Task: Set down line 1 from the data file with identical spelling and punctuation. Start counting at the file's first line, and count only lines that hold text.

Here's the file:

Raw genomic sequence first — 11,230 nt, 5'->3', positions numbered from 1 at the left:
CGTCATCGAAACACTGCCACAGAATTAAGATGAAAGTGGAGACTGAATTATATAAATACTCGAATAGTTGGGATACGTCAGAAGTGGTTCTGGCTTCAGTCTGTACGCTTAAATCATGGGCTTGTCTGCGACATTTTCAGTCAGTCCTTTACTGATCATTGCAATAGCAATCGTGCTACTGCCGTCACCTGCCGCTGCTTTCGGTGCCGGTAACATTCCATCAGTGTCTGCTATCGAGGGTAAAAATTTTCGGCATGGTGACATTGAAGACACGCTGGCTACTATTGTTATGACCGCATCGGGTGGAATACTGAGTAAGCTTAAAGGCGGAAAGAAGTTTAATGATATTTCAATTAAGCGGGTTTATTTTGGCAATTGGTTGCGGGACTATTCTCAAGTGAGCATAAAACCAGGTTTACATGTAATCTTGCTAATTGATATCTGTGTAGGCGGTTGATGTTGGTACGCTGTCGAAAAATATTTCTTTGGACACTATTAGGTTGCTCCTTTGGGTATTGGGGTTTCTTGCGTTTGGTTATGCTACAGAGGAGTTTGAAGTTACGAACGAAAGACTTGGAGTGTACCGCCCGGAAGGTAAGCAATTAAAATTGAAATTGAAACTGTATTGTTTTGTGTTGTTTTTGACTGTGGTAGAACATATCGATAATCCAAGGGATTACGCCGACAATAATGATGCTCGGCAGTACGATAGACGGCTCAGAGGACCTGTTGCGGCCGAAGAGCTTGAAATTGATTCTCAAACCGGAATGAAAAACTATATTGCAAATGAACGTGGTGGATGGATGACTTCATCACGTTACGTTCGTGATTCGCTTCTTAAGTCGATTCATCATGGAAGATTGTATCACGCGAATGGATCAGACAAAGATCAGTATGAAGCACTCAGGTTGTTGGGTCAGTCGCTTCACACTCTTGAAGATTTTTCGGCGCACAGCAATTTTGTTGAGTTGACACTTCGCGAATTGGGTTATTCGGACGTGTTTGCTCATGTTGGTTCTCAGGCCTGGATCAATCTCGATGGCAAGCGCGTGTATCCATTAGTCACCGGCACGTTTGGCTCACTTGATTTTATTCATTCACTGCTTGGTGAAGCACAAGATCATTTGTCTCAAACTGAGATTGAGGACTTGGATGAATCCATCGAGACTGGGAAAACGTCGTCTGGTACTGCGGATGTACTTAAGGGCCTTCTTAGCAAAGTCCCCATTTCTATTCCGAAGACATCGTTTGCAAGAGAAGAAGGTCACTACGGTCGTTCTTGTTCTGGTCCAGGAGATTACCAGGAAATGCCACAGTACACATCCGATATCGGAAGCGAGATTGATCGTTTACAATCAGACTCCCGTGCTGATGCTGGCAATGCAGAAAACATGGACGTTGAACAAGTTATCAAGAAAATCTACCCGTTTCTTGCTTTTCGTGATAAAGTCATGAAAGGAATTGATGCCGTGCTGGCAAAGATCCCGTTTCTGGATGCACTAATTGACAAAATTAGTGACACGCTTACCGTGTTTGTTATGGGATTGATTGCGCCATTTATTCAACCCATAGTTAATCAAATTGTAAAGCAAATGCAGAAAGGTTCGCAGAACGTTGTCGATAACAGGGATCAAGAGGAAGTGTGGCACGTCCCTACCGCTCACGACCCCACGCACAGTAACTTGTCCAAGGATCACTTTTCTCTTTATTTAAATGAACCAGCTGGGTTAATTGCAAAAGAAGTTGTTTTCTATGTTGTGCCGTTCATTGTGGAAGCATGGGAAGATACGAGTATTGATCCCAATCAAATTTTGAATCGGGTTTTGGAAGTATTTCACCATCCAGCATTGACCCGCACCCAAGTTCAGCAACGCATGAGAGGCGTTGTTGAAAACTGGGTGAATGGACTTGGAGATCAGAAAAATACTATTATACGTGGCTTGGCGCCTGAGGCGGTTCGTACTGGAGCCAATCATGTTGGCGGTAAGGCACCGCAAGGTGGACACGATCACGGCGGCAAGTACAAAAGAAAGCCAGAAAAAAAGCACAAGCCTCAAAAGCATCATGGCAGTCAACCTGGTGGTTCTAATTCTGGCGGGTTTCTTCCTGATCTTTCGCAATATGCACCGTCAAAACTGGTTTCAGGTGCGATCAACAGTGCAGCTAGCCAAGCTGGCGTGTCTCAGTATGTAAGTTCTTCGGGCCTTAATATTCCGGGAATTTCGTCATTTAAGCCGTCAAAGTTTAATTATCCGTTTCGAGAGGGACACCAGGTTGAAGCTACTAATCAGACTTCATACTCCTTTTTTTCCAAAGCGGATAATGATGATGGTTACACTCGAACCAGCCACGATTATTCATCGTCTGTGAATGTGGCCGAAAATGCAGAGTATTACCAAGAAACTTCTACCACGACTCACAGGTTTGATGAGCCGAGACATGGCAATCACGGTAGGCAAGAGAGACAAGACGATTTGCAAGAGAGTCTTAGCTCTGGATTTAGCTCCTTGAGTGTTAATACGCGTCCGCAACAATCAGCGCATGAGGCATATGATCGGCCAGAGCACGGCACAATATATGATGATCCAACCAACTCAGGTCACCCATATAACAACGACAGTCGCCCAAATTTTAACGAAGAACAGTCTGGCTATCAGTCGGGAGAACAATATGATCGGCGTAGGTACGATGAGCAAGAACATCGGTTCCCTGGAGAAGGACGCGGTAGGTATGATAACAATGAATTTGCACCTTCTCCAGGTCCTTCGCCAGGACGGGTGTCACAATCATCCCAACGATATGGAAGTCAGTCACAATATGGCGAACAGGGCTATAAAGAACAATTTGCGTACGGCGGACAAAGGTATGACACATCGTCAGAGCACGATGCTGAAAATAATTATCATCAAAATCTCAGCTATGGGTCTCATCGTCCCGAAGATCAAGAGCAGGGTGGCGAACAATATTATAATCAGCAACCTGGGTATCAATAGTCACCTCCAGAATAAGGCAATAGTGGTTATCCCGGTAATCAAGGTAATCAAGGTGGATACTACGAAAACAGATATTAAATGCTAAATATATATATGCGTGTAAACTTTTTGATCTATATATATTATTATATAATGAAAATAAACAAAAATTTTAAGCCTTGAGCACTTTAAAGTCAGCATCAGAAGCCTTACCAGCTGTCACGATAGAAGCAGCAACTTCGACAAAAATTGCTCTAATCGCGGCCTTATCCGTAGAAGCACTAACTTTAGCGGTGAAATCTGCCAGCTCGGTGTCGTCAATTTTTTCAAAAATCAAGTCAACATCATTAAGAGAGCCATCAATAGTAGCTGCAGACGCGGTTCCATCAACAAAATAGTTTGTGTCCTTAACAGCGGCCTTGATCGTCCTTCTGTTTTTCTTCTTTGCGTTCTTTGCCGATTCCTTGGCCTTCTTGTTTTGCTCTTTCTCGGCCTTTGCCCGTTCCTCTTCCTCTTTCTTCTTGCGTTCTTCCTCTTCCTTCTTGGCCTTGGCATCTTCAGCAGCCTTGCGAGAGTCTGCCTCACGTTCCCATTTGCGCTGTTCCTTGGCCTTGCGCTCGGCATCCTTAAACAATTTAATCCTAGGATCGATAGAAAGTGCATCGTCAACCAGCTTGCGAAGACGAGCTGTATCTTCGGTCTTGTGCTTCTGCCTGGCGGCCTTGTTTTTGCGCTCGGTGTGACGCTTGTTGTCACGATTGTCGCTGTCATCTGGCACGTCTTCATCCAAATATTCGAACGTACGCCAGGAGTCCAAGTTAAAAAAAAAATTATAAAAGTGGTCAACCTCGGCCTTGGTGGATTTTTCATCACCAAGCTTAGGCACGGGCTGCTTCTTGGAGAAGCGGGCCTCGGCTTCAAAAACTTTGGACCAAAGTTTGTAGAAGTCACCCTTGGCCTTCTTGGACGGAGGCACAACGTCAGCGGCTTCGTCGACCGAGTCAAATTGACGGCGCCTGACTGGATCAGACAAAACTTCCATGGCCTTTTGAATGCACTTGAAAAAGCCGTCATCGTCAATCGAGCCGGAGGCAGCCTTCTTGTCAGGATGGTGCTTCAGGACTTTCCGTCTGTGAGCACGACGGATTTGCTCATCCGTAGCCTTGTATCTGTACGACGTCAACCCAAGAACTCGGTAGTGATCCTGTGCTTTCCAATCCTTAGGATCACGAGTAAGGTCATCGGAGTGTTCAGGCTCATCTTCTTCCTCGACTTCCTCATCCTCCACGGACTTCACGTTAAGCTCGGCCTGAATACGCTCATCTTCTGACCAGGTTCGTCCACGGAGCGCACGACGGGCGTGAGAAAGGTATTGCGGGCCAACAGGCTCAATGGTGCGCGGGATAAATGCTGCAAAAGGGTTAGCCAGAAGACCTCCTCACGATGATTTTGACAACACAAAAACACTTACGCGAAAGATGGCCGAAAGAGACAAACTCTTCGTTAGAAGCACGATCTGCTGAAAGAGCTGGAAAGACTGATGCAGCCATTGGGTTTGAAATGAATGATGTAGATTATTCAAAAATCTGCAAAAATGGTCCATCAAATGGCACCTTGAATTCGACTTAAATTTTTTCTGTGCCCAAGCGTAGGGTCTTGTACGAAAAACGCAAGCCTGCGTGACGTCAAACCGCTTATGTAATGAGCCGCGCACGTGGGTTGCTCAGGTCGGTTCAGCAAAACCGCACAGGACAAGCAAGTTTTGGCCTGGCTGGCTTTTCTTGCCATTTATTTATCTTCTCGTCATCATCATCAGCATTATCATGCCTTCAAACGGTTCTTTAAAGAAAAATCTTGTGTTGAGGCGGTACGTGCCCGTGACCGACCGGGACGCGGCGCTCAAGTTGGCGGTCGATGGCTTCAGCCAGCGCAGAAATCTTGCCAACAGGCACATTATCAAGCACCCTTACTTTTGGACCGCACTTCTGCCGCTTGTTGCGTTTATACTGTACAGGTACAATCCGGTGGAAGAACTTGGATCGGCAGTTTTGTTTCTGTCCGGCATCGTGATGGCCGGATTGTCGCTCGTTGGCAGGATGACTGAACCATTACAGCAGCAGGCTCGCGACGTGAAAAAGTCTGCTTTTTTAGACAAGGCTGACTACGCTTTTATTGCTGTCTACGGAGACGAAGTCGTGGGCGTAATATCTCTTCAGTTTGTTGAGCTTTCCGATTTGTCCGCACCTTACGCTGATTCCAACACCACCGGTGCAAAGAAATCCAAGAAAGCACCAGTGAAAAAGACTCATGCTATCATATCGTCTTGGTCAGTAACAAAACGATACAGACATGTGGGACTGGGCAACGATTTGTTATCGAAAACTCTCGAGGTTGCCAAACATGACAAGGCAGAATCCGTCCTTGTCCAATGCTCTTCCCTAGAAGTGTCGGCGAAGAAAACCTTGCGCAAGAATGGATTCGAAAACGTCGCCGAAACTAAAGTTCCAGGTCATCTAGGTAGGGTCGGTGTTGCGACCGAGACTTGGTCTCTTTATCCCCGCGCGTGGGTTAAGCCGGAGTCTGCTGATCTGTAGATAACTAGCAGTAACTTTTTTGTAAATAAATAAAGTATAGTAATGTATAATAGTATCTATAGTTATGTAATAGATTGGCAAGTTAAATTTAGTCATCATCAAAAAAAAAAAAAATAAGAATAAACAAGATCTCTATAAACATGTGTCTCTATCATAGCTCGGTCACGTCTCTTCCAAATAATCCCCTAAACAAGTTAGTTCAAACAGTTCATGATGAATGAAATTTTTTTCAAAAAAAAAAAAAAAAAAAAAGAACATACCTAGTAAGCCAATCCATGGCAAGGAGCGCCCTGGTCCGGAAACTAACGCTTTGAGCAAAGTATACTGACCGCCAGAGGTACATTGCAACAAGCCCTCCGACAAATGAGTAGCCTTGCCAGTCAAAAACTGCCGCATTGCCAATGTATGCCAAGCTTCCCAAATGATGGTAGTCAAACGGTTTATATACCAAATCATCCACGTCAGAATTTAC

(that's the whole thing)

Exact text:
Raw genomic sequence first — 11,230 nt, 5'->3', positions numbered from 1 at the left: